Stephen Palumbi surfs and plays in a rock band, but mainly he’s a marine biologist. So when he takes a visitor on the trail that winds from Hopkins Marine Station along the rocky shoreline of Monterey Bay, he mostly talks about the bay. Here’s where otters gather, and farther out, that’s where humpback whales tend to feed. As gulls squawk, Palumbi, the marine station’s director, points to a tawny crescent beach crowded with seals and newborn pups. “Seals, seabirds, otters, whales—the bay is better off than at any point in the last 150 years,” he says.
A few generations ago this would have been counted a big surprise. Then, Monterey Bay was one of the most polluted places on the Pacific Coast—“an industrial hellhole,” he says. Now it’s a kind of paradise. And one with a remarkable lesson.
The dire state of the world’s oceans can make even the most environmentally minded shut down.
- Garbage: We’re filling the oceans with trash, most famously in the Great Pacific Garbage Patch, the vast (twice as big as Texas, per some estimates) coagulation of plastic floating between California and Hawaii.
- Overfishing: We’ve taken 90 percent of large fish like shark and swordfish; 85 percent of the world’s fisheries are harvested at capacity or are in decline.
- Hot water: Because oceans are absorbing more carbon dioxide from the atmosphere, marine temperatures are rising—bad news for species evolved to live in cooler waters.
- Acid seas: Pollution and climate change can reduce the oxygen in oceans to deadly levels for marine life. They can also raise acidity, which destroys coral reefs; already 20 percent of the world’s reefs have died, with another 60 percent at grave risk.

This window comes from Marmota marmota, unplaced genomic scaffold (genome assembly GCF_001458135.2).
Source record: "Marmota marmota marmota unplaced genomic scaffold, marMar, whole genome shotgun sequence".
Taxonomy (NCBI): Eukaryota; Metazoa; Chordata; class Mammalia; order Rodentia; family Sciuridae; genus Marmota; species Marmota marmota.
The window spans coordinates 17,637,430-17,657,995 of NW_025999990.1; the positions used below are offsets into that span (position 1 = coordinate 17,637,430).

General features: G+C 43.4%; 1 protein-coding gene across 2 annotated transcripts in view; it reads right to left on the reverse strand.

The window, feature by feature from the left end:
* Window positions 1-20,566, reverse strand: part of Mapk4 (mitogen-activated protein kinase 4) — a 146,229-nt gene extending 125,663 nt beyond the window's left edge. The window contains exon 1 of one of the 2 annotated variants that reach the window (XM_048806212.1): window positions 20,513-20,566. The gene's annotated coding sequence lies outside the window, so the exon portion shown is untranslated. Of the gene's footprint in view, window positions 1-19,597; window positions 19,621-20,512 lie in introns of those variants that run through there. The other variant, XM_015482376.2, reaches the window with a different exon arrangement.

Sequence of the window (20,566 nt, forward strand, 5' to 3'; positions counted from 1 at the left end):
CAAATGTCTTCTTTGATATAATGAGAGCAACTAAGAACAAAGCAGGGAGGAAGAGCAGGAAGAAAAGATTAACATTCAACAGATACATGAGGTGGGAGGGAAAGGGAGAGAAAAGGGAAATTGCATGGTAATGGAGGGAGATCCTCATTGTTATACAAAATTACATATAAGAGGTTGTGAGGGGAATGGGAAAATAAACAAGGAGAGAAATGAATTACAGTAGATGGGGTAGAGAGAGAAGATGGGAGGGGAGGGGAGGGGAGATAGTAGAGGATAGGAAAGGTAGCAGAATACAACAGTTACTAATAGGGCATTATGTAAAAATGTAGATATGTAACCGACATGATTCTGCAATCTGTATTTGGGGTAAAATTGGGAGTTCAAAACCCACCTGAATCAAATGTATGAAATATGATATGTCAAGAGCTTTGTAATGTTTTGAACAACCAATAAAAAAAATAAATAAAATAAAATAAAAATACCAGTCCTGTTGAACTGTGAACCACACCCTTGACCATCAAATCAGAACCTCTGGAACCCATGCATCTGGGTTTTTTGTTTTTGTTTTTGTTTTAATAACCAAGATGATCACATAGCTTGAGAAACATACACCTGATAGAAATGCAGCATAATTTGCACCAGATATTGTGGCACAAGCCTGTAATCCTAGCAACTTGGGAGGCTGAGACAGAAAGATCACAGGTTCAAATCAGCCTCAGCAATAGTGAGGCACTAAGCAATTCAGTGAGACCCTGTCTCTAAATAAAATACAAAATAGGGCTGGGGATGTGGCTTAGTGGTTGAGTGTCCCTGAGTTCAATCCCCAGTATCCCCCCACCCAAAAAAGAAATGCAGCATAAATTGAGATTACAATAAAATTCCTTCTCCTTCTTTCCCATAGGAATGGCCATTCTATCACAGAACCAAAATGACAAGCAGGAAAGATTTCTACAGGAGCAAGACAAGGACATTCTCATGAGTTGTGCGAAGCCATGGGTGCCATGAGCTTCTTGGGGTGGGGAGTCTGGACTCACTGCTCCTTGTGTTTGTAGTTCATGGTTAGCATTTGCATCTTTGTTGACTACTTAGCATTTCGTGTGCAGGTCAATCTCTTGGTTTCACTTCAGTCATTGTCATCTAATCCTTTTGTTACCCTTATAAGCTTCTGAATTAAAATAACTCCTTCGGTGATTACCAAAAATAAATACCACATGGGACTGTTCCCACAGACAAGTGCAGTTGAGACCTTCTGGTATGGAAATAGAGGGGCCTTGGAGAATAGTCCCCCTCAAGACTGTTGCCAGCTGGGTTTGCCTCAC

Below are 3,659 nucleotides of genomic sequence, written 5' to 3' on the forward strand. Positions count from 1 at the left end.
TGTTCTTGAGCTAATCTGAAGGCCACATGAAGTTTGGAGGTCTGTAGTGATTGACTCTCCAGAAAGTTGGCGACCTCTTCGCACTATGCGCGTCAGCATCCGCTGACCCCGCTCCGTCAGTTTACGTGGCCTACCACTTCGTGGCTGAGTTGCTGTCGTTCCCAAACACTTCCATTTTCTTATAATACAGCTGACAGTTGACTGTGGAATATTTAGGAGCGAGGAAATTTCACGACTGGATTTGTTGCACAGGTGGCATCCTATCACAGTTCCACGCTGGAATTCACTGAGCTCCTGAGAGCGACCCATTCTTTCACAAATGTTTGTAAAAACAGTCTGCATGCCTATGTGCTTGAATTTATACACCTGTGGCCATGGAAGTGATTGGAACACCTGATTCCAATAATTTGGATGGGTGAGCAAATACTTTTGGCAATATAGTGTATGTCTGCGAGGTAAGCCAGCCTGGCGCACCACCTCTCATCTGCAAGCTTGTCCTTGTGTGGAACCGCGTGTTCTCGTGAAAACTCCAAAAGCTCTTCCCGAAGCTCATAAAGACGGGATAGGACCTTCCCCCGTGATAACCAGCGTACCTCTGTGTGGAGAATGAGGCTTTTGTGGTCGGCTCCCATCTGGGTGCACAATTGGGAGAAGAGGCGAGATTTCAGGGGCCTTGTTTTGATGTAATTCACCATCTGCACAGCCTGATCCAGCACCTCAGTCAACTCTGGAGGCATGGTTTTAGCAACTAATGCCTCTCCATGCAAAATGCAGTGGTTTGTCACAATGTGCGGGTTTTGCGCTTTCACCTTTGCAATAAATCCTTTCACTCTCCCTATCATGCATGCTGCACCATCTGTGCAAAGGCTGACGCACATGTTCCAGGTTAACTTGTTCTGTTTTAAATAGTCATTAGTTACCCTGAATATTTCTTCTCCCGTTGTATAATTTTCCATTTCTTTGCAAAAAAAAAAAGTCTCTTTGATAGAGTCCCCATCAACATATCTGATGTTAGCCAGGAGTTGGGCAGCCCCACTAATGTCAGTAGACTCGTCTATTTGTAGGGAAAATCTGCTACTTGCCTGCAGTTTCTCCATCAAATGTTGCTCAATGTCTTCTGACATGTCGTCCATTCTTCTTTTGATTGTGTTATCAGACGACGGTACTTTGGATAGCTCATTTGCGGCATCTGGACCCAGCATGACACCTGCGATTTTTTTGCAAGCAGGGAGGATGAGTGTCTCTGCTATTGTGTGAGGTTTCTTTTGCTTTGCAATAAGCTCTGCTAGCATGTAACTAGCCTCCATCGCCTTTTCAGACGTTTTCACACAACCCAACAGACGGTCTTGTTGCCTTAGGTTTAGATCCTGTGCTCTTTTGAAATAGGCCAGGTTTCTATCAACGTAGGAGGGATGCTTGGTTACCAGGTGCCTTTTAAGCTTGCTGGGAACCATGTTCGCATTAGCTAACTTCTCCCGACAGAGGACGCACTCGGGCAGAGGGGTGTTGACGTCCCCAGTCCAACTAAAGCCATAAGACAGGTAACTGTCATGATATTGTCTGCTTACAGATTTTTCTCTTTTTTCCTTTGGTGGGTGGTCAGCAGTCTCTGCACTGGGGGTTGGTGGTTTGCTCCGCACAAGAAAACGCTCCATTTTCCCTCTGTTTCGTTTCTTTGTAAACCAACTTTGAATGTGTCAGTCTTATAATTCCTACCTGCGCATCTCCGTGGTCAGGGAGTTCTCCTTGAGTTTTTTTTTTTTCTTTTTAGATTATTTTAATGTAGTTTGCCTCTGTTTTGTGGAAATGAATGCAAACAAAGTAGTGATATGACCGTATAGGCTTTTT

If it’s any consolation, even people who have built careers in conservation can feel overwhelmed. “I’m as subject to bad news as the next person,” says Julie Packard, executive director of the Monterey Bay Aquarium for the last 30 years. “I listen to the NPR reports on coral reefs and climate change—it’s hard. But the only thing that is going to lead to positive change is that we all get involved. Because really, what’s the alternative?”
The one place on the planet where the oceans’ problems might be solved is the place Packard and Palumbi call home: the 120-mile indentation on the central California coast called Monterey Bay. It’s a special spot, the bay. Famously beautiful, its 455 square miles nurture one of the most diverse ecosystems in the world, including dozens of species of marine mammals, still more of seabirds, hundreds of species of fish, and one of the largest kelp forests in the world. The bay’s most dramatic feature is not visible from shore: Monterey Bay Submarine Canyon, a chasm that in depth and complexity is the undersea equivalent of the Grand Canyon.
Put it another way: If you were a marine scientist who wanted to study stuff that nobody had ever seen—and which might help you better understand the world’s oceans—Monterey Bay would be the place to do it.
Today, the area hosts the largest concentration of marine science research and policy institutions in the world, nearly three dozen. With them comes one of the planet’s largest gatherings of world-class marine scientists, some 200 to 300, estimates Palumbi. This assemblage of marine knowledge is akin to Silicon Valley’s cluster of high-tech expertise, says Meg Caldwell, executive director of the Monterey-based Center for Ocean Solutions. “You have all these experts just a 20-minute drive away.” It all comes back, she adds, to the bay’s wealth of marine environments from deep sea to beaches to kelp forest. “Really, the biodiversity is phenomenal. It’s like having Africa’s Serengeti in our backyard.”